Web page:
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4th April 2019
5 Fascinating La Gomera Traditions
Being a small island in the Canaries means that La Gomera has many traditions, whether that's dishes with home-grown goods or festivals.

Being a small island in the Canaries means that La Gomera has many traditions, whether that be dishes involving home grown goods,dances or festivals. Below, we’ve listed five traditions from La Gomera that you may wish to learn more about during your time at the Hotel Jardín Tecina.

The Drum Dance

The drum dance is a combination of singing, dancing and chanting, also known as Endechas, to the rhythm of the tambour drum. The romantic songs and the choreography, which is done in two lines, blend together to represent the culture of folk music. The lyrics in these songs celebrate the island of La Gomera and its people.

As well as the drum, chácaras are used to help the rhythm flow. This type of instrument is similar to a castanet, however, it’s usually larger than the hands of the player. There are both male and female versions of this instrument; the male has a low pitch, the female a high one and both would be used during the drum dance. Why not grab one and see if you can catch the beat?

The Clothing Industry

La Gomera has a traditional clothing industry where offerings are made to the Saint. The customary outfit worn by women would include black boots and either a white skirt with red stitching or a red or blue skirt with embroidered daisies and a white blouse. Other items could include hats with coloured handkerchief edges and stitching.

The men’s traditional outfit entails canvas shoes, black trousers and a white shirt with a black vest and red sash. The specifics will vary from area to area in La Gomera.

Make sure you browse around the local shops on the island,as they sell organic and ethical garments that are made from natural silk,hemp, linen and cotton. These clothing items are mostly scarves, include exotic patterns and bright colours and would make the perfect souvenir.


La Gomera has very fertile soil underneath its diverse terrains, so many of the delicious meals include a wide variety of home grown goods, as well as the many types of fishes in the surrounding oceans. The recipes for the following dishes are simple and use traditional methods, so you could easily try them out yourself.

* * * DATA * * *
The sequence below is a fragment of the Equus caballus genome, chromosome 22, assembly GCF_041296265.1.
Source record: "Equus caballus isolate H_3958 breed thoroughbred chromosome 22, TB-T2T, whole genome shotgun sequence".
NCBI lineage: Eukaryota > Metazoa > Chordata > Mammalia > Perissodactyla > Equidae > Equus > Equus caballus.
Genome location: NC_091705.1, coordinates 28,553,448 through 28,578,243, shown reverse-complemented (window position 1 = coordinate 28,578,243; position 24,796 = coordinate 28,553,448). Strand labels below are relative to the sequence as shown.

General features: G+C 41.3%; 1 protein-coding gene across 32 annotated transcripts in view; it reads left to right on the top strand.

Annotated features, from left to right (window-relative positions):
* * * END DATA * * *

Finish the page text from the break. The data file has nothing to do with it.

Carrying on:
Miel de Palma is a sugary syrup extracted from palm trees that’s used in traditional cuisine. Almogrote is a pâté made on the island and is created using goat’s cheese, peppers, garlic, oil and herbs. A traditional meal that were commend trying is watercress soup.

A staple on a Gomeran dinner table would be Mojos, a rich sauce that comes in both red and green varieties and is used a dip for bread or to cover potatoes. The red sauce is made with paprika and red chillies and the green uses green peppers, parsley and coriander – try both and see which you prefer.

Christian Festivals

There are many Christian festivals celebrated on the island,including Los Reyes Magos, which translates as the Three Wise Men. This tradition is celebrated on the 6th of January and involves the children of the island receiving gifts from the aforementioned figures. It’s celebrated at this time as that’s when Melchior, Caspar and Balthasar visited baby Jesus and presented him with their presents of gold, frankincense and myrrh.

During this celebration, a re-enactment of the arrival of the Three Wise Men is organised through a parade along the streets, so all of the locals line up to watch the many dancers, musicians and puppeteers. Los Reyes Magos ride on camels or decorated floats and toss sweets to the children watching – a real spectacle that you should try and fit into your schedule.


The whistling language, also known as Silbo Gomero in La Gomera, was originally used as a way of communicating between the islanders during the 17th century and was recently made compulsory in schools. It began to decline during the 1950s, so the community and the government came together to revitalise it through implementing new policies.

This traditional form of language allowed the inhabitants to communicate from mountain to mountain, or mountain to valley within a 3 to 5 km radius. This was the only form of communication they had to interact and explain any public announcements through the rough terrain. Why not try it out for yourself and see if you can do it too?

If you wish to book a trip to Hotel Jardín Tecina and experience the many traditions in La Gomera then call us on 0800 0350704 or contact us via our website.

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